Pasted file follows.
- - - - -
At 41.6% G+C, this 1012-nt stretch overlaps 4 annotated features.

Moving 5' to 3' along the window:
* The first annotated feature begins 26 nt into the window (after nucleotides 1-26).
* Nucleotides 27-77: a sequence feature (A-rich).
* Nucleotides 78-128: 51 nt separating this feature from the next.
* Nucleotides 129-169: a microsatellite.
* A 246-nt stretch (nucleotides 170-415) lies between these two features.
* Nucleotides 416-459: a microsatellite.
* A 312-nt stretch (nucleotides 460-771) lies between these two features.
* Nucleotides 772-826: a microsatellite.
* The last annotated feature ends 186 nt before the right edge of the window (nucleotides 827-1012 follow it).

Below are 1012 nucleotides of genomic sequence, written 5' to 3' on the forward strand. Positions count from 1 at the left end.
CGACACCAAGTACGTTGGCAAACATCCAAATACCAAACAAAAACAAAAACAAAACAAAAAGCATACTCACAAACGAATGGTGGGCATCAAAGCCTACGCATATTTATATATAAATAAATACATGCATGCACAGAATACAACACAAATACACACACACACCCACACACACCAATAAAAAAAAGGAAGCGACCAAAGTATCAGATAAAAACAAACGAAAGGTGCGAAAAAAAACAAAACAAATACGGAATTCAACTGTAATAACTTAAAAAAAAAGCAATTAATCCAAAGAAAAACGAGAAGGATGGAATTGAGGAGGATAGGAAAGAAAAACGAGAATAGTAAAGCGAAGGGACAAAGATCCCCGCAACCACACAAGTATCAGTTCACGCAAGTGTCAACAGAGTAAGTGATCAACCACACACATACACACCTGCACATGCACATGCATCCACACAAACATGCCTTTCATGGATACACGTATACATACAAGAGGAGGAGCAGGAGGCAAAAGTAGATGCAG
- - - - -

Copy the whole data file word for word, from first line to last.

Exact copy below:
At 41.6% G+C, this 1012-nt stretch overlaps 4 annotated features.

Moving 5' to 3' along the window:
* The first annotated feature begins 26 nt into the window (after nucleotides 1-26).
* Nucleotides 27-77: a sequence feature (A-rich).
* Nucleotides 78-128: 51 nt separating this feature from the next.
* Nucleotides 129-169: a microsatellite.
* A 246-nt stretch (nucleotides 170-415) lies between these two features.
* Nucleotides 416-459: a microsatellite.
* A 312-nt stretch (nucleotides 460-771) lies between these two features.
* Nucleotides 772-826: a microsatellite.
* The last annotated feature ends 186 nt before the right edge of the window (nucleotides 827-1012 follow it).

Below are 1012 nucleotides of genomic sequence, written 5' to 3' on the forward strand. Positions count from 1 at the left end.
CGACACCAAGTACGTTGGCAAACATCCAAATACCAAACAAAAACAAAAACAAAACAAAAAGCATACTCACAAACGAATGGTGGGCATCAAAGCCTACGCATATTTATATATAAATAAATACATGCATGCACAGAATACAACACAAATACACACACACACCCACACACACCAATAAAAAAAAGGAAGCGACCAAAGTATCAGATAAAAACAAACGAAAGGTGCGAAAAAAAACAAAACAAATACGGAATTCAACTGTAATAACTTAAAAAAAAAGCAATTAATCCAAAGAAAAACGAGAAGGATGGAATTGAGGAGGATAGGAAAGAAAAACGAGAATAGTAAAGCGAAGGGACAAAGATCCCCGCAACCACACAAGTATCAGTTCACGCAAGTGTCAACAGAGTAAGTGATCAACCACACACATACACACCTGCACATGCACATGCATCCACACAAACATGCCTTTCATGGATACACGTATACATACAAGAGGAGGAGCAGGAGGCAAAAGTAGATGCAG